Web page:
Organizational culture, workplace incivility, and turnover: The impact of human resources practices
by Simmons, Dana Cosby, Ph.D., UNIVERSITY OF LOUISVILLE, 2008, 127 pages; 3308361

Abstract:

This dissertation examines the relationship between two communication-related dimensions of organizational culture, workplace incivility, and turnover. In particular, it investigates the impact that four human resources practices have on the relationship between incivility and turnover. These practices are (a) training, (b) formal policies, (c) grievance procedures, and (d) vertical hierarchy. Employing data from the National Organizations Survey (2002), the study provides a conceptual model suggesting that "soft" measures such as organizational culture and human resources practices impact the bottom line of an organization.

The dissertation is divided into five chapters. Chapter One provides an introduction to the research problem and presents the case that workplace incivility, one form of counterproductive workplace behavior, is an important topic for investigation as it is potentially costly to organizations. Chapter Two provides a summary and synthesis of literature differentiating incivility as a behavior construct and describing reported impact to individuals and organizations. Chapter Three focuses on the methodology and analysis techniques employed by the study, including multiple regression. Chapter Four presents the results of the analysis. Discussion and implications of the study, as well as recommendations for future research is presented in Chapter Five.

 
Advisor
SchoolUNIVERSITY OF LOUISVILLE
SourceDAI/B 69-03, Jun 2008
Source TypeDissertation
SubjectsManagement; Occupational psychology
Publication Number3308361
Adobe PDF Access the complete dissertation:
 

» Find an electronic copy at your library.
  Use the link below to access a full citation record of this graduate work:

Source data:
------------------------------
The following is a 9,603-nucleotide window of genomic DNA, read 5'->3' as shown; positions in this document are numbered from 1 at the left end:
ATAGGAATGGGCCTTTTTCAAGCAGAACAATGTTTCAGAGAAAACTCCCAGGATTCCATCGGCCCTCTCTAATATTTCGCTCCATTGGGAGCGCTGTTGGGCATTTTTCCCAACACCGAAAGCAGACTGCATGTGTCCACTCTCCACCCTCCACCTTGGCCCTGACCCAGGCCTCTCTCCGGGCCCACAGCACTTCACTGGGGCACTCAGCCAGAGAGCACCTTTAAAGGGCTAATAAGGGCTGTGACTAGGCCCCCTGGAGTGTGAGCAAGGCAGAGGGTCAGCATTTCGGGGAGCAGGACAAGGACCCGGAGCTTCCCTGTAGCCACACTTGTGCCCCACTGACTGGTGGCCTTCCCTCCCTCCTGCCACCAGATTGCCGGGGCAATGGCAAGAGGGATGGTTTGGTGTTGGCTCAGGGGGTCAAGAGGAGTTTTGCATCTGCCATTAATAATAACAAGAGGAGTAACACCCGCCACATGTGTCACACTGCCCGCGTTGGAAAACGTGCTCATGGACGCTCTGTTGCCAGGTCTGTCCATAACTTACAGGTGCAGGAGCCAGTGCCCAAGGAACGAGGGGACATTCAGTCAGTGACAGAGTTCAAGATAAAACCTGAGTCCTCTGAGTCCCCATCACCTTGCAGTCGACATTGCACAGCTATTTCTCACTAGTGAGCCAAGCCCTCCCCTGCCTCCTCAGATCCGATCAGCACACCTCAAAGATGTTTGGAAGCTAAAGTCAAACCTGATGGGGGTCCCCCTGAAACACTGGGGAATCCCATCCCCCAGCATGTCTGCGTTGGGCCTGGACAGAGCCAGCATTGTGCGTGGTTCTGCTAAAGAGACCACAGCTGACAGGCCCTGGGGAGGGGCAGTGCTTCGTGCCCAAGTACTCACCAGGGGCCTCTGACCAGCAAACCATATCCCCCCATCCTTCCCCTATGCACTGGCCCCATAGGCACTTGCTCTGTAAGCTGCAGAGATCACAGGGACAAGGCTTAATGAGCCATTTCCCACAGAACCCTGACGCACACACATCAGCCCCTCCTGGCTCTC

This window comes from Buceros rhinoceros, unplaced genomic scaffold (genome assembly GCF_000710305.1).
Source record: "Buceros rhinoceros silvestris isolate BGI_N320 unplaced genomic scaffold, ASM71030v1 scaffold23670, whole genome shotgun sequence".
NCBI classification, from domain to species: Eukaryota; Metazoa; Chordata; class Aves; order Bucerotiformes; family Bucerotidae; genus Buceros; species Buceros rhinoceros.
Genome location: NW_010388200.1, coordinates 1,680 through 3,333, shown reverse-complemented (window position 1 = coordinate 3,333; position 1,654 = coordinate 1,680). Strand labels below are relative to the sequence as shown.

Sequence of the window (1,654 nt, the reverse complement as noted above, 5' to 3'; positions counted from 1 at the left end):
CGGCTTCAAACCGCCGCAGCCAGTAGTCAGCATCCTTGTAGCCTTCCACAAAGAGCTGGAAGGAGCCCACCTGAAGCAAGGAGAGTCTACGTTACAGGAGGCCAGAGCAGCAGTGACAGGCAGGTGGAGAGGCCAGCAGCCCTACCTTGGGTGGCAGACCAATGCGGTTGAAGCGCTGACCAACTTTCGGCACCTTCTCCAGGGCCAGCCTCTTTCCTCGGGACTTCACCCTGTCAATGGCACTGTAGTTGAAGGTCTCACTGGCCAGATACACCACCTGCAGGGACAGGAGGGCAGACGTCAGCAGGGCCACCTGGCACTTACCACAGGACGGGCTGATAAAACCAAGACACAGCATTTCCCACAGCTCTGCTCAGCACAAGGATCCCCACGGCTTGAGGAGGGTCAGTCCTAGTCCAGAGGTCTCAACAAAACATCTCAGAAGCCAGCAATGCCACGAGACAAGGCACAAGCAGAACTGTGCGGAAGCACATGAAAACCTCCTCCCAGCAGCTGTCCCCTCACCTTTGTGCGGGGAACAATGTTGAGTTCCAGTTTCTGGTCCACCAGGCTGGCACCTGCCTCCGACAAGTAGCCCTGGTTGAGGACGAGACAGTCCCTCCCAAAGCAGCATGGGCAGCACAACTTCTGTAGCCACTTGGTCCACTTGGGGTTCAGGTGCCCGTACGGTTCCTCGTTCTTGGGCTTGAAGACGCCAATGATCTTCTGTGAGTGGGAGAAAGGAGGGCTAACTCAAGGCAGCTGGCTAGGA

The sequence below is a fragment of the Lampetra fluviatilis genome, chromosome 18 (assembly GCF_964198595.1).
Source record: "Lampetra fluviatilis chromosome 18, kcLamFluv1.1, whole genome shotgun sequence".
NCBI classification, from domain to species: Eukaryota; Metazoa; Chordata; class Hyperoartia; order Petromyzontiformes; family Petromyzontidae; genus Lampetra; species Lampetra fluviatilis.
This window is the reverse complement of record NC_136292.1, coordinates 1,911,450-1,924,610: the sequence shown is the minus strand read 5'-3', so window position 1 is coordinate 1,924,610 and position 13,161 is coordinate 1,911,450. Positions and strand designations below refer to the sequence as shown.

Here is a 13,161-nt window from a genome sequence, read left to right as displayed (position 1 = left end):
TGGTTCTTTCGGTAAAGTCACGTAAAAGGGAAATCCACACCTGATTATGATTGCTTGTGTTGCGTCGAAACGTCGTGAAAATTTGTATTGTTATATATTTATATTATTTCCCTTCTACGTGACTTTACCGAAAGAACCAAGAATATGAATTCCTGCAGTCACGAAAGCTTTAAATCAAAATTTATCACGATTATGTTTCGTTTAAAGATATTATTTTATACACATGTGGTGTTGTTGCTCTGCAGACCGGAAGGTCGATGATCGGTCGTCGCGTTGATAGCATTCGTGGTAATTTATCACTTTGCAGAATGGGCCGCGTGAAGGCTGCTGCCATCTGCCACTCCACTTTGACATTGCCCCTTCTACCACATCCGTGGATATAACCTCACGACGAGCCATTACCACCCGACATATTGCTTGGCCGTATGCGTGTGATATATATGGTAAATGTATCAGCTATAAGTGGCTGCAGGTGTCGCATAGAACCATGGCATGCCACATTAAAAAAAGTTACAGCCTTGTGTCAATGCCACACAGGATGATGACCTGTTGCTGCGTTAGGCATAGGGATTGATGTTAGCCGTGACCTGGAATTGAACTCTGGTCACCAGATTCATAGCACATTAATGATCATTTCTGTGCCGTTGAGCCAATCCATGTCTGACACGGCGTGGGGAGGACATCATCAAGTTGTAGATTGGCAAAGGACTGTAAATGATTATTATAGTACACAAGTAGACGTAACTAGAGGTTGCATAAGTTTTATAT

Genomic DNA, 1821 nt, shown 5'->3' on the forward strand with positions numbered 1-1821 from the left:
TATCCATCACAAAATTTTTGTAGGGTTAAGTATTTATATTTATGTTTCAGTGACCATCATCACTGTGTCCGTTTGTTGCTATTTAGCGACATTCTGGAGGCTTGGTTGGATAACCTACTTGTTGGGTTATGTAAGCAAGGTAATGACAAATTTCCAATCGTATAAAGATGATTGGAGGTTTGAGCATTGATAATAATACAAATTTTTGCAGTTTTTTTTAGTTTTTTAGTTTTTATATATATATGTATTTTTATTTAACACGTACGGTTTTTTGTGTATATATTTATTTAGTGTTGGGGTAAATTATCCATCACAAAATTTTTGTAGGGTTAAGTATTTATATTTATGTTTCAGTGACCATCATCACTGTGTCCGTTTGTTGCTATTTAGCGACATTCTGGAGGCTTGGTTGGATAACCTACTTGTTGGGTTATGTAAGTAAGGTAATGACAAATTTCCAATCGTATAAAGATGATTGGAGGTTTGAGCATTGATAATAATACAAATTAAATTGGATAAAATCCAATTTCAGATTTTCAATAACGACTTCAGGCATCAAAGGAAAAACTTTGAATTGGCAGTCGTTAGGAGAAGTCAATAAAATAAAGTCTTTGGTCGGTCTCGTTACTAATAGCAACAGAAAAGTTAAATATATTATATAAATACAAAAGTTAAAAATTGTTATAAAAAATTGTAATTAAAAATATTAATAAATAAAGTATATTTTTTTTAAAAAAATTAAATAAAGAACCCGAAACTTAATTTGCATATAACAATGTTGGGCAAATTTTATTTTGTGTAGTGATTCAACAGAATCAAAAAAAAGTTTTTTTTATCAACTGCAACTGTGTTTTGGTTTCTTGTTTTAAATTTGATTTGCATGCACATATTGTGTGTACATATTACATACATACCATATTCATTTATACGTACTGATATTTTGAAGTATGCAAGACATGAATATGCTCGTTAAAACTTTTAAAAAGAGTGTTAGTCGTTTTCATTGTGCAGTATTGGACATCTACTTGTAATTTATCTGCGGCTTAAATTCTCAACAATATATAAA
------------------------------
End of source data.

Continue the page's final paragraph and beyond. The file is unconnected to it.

http://gateway.proquest.com/openurl%3furl_ver=Z39.88-2004%26res_dat=xri:pqdiss%26rft_val_fmt=info:ofi/fmt:kev:mtx:dissertation%26rft_dat=xri:pqdiss:3308361
  If your library subscribes to the ProQuest Dissertations & Theses (PQDT) database, you may be entitled to a free electronic version of this graduate work. If not, you will have the option to purchase one, and access a 24 page preview for free (if available).

About ProQuest Dissertations & Theses
With over 2.3 million records, the ProQuest Dissertations & Theses (PQDT) database is the most comprehensive collection of dissertations and theses in the world. It is the database of record for graduate research.

The database includes citations of graduate works ranging from the first U.S. dissertation, accepted in 1861, to those accepted as recently as last semester. Of the 2.3 million graduate works included in the database, ProQuest offers more than 1.9 million in full text formats. Of those, over 860,000 are available in PDF format. More than 60,000 dissertations and theses are added to the database each year.

If you have questions, please feel free to visit the ProQuest Web site - http://www.proquest.com - or call ProQuest Hotline Customer Support at 1-800-521-3042.